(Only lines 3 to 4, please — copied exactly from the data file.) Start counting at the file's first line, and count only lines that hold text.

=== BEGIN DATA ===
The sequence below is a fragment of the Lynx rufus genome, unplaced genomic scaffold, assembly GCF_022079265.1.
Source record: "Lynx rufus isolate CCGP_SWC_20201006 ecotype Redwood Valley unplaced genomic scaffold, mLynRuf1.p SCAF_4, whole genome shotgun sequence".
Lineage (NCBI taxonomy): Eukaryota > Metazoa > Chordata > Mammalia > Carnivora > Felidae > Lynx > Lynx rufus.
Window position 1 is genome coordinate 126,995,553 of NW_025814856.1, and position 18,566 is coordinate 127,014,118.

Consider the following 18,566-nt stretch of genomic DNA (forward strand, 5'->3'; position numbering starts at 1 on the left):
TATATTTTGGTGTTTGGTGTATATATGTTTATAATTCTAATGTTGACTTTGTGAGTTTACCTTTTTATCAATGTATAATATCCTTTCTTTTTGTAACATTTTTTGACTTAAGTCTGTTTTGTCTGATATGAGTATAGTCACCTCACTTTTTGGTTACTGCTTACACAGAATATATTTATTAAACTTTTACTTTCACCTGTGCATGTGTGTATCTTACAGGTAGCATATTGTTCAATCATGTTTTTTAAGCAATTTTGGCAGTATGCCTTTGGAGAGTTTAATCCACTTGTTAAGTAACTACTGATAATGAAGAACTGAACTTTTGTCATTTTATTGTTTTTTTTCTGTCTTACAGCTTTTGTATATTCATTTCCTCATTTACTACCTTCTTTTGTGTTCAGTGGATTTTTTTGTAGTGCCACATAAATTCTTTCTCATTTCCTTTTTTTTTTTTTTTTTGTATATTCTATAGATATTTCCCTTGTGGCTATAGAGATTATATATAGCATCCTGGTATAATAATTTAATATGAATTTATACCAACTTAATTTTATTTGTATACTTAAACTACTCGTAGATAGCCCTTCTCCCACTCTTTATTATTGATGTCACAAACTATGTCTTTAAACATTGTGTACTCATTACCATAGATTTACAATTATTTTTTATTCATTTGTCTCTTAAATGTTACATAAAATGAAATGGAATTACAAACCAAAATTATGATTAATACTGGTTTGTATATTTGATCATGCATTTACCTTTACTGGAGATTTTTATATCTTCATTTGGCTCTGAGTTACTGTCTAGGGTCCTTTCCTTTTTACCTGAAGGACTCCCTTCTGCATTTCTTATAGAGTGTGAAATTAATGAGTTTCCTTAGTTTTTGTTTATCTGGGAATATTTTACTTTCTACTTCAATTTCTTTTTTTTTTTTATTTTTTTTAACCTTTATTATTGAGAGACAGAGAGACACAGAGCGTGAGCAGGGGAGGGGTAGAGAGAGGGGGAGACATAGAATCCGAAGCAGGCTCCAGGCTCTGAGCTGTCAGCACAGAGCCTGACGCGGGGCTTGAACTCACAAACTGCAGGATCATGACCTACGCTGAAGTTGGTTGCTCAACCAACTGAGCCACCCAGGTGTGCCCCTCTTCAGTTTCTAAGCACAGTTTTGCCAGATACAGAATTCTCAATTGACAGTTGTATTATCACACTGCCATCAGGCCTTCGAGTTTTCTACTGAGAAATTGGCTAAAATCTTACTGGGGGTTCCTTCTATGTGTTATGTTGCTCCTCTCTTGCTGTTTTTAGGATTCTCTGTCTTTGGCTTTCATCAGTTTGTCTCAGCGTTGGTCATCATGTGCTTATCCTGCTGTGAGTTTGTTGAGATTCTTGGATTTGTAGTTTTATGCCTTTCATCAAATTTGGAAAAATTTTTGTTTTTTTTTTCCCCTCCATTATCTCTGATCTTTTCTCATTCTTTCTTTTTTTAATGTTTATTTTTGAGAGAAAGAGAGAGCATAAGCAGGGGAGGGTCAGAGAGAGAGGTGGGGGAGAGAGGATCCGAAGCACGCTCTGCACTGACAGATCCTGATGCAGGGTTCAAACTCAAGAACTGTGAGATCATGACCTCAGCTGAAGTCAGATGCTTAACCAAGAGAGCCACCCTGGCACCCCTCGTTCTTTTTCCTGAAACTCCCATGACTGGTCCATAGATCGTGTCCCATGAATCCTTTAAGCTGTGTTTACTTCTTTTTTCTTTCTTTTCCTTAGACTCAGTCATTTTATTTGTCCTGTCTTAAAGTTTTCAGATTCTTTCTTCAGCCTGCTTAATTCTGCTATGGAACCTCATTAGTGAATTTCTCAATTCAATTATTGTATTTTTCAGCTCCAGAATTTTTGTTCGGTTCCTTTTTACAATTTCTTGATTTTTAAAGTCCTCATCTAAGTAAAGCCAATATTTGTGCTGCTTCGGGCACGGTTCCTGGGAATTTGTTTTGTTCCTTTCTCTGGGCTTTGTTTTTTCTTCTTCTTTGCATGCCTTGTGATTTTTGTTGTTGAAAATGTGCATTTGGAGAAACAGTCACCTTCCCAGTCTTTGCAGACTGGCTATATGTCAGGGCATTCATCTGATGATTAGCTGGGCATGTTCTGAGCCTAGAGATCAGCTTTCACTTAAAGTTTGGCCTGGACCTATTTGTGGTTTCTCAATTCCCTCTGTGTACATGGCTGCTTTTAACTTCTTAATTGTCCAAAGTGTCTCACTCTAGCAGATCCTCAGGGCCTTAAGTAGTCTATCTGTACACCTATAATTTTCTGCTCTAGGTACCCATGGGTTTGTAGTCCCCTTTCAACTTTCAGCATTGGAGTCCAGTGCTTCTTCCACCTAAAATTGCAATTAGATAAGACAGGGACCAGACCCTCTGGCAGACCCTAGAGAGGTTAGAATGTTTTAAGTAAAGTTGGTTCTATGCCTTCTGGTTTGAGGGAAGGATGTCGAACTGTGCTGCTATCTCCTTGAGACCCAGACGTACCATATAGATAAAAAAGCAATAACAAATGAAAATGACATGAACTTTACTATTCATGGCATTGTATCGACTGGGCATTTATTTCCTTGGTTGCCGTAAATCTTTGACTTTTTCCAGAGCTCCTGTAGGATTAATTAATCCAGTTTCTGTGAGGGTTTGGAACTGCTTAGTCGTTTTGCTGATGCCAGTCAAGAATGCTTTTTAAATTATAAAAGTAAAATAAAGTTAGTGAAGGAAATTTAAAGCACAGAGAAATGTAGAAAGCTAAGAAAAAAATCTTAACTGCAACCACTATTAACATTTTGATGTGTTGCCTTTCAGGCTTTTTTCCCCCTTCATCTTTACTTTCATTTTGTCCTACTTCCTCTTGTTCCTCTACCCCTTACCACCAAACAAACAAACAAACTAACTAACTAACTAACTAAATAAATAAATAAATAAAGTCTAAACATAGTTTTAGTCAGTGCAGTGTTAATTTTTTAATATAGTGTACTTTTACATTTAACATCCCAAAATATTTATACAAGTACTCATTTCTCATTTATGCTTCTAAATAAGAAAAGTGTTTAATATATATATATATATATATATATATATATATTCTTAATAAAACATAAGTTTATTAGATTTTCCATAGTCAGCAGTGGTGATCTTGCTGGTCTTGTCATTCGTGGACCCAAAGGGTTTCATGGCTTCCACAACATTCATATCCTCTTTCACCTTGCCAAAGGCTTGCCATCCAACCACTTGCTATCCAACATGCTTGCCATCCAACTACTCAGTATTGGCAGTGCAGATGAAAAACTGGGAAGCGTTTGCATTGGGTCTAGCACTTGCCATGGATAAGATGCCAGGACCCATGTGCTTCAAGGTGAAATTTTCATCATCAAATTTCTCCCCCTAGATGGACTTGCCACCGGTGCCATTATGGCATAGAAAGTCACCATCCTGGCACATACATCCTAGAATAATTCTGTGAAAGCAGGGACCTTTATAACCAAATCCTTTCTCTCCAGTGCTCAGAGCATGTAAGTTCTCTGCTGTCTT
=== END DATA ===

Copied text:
Lineage (NCBI taxonomy): Eukaryota > Metazoa > Chordata > Mammalia > Carnivora > Felidae > Lynx > Lynx rufus.
Window position 1 is genome coordinate 126,995,553 of NW_025814856.1, and position 18,566 is coordinate 127,014,118.